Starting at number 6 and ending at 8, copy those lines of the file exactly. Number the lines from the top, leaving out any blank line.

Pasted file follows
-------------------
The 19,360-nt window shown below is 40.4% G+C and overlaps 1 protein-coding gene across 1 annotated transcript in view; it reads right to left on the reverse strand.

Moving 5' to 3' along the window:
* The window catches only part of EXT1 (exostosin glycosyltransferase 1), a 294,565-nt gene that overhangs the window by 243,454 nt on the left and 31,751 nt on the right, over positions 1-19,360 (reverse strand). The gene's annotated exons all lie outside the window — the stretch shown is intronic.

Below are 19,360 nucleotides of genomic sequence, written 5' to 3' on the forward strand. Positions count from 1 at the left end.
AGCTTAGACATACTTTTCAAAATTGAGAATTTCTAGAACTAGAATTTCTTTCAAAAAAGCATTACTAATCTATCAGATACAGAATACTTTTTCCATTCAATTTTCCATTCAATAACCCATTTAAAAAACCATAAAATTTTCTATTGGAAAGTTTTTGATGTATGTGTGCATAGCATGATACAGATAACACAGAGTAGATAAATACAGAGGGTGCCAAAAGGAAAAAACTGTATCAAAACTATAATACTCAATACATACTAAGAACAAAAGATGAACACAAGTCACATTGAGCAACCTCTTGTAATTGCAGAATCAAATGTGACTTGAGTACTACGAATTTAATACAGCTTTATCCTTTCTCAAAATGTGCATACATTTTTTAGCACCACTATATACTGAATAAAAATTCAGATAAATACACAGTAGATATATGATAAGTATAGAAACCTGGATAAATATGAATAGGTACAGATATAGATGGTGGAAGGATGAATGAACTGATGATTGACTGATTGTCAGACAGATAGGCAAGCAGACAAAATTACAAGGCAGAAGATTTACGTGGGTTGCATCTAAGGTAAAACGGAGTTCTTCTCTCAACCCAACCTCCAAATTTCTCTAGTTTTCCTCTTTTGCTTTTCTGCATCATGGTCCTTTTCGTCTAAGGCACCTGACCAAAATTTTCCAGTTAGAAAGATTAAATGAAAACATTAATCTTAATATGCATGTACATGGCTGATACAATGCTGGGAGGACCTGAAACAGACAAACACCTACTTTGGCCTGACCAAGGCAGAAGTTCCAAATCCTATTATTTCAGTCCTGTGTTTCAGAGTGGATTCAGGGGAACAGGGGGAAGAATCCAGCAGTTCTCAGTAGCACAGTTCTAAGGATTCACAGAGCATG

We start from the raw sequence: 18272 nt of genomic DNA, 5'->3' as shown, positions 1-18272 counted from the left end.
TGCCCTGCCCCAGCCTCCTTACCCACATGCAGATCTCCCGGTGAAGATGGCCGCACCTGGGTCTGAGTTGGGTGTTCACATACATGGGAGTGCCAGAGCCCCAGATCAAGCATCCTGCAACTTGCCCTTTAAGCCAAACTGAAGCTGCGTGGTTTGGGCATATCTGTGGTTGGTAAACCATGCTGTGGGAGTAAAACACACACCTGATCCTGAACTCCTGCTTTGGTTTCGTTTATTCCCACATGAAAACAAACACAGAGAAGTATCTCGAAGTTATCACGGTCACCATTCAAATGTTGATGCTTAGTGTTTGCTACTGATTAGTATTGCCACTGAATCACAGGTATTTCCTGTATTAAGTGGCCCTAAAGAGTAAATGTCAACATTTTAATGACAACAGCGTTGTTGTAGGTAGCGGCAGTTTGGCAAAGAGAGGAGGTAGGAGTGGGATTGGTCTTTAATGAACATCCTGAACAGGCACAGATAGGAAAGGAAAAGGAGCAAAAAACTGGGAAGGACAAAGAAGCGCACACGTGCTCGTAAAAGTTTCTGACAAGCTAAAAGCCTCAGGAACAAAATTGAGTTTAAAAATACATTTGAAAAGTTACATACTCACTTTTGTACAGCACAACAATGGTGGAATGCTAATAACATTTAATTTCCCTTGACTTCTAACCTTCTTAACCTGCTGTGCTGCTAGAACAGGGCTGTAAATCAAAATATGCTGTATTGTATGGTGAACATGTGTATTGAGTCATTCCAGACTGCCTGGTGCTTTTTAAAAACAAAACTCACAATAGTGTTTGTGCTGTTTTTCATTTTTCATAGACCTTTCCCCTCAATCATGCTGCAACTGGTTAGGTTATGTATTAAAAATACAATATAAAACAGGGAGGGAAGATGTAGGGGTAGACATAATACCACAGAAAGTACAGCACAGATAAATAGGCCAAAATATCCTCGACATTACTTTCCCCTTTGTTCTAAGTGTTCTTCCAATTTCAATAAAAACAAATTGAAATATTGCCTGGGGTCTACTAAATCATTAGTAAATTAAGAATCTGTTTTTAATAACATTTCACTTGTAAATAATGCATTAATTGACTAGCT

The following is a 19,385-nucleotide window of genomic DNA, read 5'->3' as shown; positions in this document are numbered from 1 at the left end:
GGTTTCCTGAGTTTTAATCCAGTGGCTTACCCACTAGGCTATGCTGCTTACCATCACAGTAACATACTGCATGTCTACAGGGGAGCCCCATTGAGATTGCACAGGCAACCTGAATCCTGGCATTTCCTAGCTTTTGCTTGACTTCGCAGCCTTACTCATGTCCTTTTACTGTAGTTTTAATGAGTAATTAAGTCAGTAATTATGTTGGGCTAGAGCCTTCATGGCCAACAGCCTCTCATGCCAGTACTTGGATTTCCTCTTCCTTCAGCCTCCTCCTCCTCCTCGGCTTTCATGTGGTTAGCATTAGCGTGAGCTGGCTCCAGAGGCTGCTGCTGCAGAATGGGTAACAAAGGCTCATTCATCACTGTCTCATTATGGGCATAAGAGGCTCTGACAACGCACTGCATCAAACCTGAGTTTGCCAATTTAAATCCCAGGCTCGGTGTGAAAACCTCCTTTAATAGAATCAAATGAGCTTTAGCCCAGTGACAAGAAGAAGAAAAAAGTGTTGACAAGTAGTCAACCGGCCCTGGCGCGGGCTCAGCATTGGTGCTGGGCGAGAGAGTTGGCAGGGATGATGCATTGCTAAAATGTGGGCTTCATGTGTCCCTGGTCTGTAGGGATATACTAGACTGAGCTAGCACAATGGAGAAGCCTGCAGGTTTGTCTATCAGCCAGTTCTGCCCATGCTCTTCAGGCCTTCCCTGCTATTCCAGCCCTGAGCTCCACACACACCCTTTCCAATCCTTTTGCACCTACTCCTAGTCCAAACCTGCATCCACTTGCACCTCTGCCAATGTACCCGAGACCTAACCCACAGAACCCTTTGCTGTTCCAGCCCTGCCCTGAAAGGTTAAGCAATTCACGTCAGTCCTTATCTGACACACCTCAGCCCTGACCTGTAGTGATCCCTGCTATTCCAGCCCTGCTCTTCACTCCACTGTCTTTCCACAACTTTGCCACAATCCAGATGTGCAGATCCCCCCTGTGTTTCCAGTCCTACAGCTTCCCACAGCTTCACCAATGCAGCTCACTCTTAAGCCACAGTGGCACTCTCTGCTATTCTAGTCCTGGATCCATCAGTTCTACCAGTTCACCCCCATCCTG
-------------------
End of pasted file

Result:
We start from the raw sequence: 18272 nt of genomic DNA, 5'->3' as shown, positions 1-18272 counted from the left end.
TGCCCTGCCCCAGCCTCCTTACCCACATGCAGATCTCCCGGTGAAGATGGCCGCACCTGGGTCTGAGTTGGGTGTTCACATACATGGGAGTGCCAGAGCCCCAGATCAAGCATCCTGCAACTTGCCCTTTAAGCCAAACTGAAGCTGCGTGGTTTGGGCATATCTGTGGTTGGTAAACCATGCTGTGGGAGTAAAACACACACCTGATCCTGAACTCCTGCTTTGGTTTCGTTTATTCCCACATGAAAACAAACACAGAGAAGTATCTCGAAGTTATCACGGTCACCATTCAAATGTTGATGCTTAGTGTTTGCTACTGATTAGTATTGCCACTGAATCACAGGTATTTCCTGTATTAAGTGGCCCTAAAGAGTAAATGTCAACATTTTAATGACAACAGCGTTGTTGTAGGTAGCGGCAGTTTGGCAAAGAGAGGAGGTAGGAGTGGGATTGGTCTTTAATGAACATCCTGAACAGGCACAGATAGGAAAGGAAAAGGAGCAAAAAACTGGGAAGGACAAAGAAGCGCACACGTGCTCGTAAAAGTTTCTGACAAGCTAAAAGCCTCAGGAACAAAATTGAGTTTAAAAATACATTTGAAAAGTTACATACTCACTTTTGTACAGCACAACAATGGTGGAATGCTAATAACATTTAATTTCCCTTGACTTCTAACCTTCTTAACCTGCTGTGCTGCTAGAACAGGGCTGTAAATCAAAATATGCTGTATTGTATGGTGAACATGTGTATTGAGTCATTCCAGACTGCCTGGTGCTTTTTAAAAACAAAACTCACAATAGTGTTTGTGCTGTTTTTCATTTTTCATAGACCTTTCCCCTCAATCATGCTGCAACTGGTTAGGTTATGTATTAAAAATACAATATAAAACAGGGAGGGAAGATGTAGGGGTAGACATAATACCACAGAAAGTACAGCACAGATAAATAGGCCAAAATATCCTCGACATTACTTTCCCCTTTGTTCTAAGTGTTCTTCCAATTTCAATAAAAACAAATTGAAATATTGCCTGGGGTCTACTAAATCATTAGTAAATTAAGAATCTGTTTTTAATAACATTTCACTTGTAAATAATGCATTAATTGACTAGCT

The following is a 19,385-nucleotide window of genomic DNA, read 5'->3' as shown; positions in this document are numbered from 1 at the left end: